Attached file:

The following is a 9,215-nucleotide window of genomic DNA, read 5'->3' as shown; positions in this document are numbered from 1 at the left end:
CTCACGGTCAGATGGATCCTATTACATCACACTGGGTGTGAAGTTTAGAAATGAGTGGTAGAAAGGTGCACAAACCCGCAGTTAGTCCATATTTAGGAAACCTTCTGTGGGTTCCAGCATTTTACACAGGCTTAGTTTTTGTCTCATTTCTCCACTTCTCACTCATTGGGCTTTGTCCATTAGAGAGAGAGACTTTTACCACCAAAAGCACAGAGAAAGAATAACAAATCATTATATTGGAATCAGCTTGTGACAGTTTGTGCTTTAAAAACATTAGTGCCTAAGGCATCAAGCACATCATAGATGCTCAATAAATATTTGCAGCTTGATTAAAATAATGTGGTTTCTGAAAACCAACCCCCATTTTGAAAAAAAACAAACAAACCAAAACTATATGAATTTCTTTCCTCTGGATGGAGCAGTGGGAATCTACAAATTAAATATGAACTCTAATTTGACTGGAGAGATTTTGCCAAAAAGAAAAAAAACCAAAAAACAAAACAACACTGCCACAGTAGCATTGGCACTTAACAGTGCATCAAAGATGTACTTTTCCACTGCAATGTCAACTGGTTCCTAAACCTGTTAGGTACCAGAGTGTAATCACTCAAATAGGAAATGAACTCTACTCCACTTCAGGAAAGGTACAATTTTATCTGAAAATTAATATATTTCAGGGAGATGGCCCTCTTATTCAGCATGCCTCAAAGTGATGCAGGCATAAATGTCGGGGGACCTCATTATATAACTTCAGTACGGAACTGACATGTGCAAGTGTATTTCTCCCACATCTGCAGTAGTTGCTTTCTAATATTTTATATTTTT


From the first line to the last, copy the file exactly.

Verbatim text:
The following is a 9,215-nucleotide window of genomic DNA, read 5'->3' as shown; positions in this document are numbered from 1 at the left end:
CTCACGGTCAGATGGATCCTATTACATCACACTGGGTGTGAAGTTTAGAAATGAGTGGTAGAAAGGTGCACAAACCCGCAGTTAGTCCATATTTAGGAAACCTTCTGTGGGTTCCAGCATTTTACACAGGCTTAGTTTTTGTCTCATTTCTCCACTTCTCACTCATTGGGCTTTGTCCATTAGAGAGAGAGACTTTTACCACCAAAAGCACAGAGAAAGAATAACAAATCATTATATTGGAATCAGCTTGTGACAGTTTGTGCTTTAAAAACATTAGTGCCTAAGGCATCAAGCACATCATAGATGCTCAATAAATATTTGCAGCTTGATTAAAATAATGTGGTTTCTGAAAACCAACCCCCATTTTGAAAAAAAACAAACAAACCAAAACTATATGAATTTCTTTCCTCTGGATGGAGCAGTGGGAATCTACAAATTAAATATGAACTCTAATTTGACTGGAGAGATTTTGCCAAAAAGAAAAAAAACCAAAAAACAAAACAACACTGCCACAGTAGCATTGGCACTTAACAGTGCATCAAAGATGTACTTTTCCACTGCAATGTCAACTGGTTCCTAAACCTGTTAGGTACCAGAGTGTAATCACTCAAATAGGAAATGAACTCTACTCCACTTCAGGAAAGGTACAATTTTATCTGAAAATTAATATATTTCAGGGAGATGGCCCTCTTATTCAGCATGCCTCAAAGTGATGCAGGCATAAATGTCGGGGGACCTCATTATATAACTTCAGTACGGAACTGACATGTGCAAGTGTATTTCTCCCACATCTGCAGTAGTTGCTTTCTAATATTTTATATTTTT